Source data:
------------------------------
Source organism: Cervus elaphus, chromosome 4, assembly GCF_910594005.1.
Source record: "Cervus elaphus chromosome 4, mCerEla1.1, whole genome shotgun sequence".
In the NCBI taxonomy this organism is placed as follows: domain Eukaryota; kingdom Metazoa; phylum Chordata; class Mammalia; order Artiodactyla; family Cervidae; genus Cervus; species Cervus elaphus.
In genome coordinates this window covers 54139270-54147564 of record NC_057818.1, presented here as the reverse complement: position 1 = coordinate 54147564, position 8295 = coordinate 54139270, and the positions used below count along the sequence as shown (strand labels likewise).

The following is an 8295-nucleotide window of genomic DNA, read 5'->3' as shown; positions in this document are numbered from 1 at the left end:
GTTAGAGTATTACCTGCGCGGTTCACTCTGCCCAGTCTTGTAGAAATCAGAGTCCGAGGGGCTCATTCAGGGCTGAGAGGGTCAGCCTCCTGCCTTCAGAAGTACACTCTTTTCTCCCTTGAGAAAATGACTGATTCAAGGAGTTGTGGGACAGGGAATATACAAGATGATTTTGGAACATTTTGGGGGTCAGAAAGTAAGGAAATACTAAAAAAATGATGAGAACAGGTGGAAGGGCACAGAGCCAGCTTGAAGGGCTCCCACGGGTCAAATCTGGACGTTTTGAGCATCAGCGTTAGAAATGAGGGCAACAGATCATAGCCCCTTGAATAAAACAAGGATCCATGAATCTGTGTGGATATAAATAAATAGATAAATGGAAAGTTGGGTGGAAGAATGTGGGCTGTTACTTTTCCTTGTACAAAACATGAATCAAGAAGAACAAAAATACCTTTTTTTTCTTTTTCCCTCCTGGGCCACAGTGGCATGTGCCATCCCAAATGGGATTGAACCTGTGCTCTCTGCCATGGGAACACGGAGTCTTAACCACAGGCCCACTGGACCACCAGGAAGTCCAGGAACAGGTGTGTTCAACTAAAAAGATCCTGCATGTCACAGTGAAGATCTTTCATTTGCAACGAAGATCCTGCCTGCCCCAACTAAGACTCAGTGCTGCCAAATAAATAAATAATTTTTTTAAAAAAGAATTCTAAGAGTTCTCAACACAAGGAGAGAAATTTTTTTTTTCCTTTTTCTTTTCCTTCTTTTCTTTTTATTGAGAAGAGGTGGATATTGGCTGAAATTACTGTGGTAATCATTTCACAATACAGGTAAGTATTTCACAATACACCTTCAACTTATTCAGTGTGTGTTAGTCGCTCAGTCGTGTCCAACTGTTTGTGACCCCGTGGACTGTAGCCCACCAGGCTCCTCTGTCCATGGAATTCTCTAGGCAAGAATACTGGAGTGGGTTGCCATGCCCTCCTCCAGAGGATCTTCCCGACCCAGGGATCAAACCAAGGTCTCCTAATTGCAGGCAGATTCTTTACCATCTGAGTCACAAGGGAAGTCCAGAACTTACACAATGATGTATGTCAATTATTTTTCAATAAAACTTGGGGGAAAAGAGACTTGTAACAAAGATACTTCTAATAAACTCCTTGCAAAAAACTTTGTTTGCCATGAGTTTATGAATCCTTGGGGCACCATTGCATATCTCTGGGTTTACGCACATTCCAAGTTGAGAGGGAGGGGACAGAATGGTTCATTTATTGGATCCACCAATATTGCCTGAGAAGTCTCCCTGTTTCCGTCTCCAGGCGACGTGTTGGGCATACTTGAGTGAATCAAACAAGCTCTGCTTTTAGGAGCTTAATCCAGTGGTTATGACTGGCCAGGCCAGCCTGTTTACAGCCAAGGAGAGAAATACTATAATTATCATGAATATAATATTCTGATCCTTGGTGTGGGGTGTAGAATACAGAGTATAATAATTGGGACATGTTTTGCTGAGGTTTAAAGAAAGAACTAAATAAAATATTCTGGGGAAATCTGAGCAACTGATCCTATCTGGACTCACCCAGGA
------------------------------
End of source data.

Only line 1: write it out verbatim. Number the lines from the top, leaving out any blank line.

Source organism: Cervus elaphus, chromosome 4, assembly GCF_910594005.1.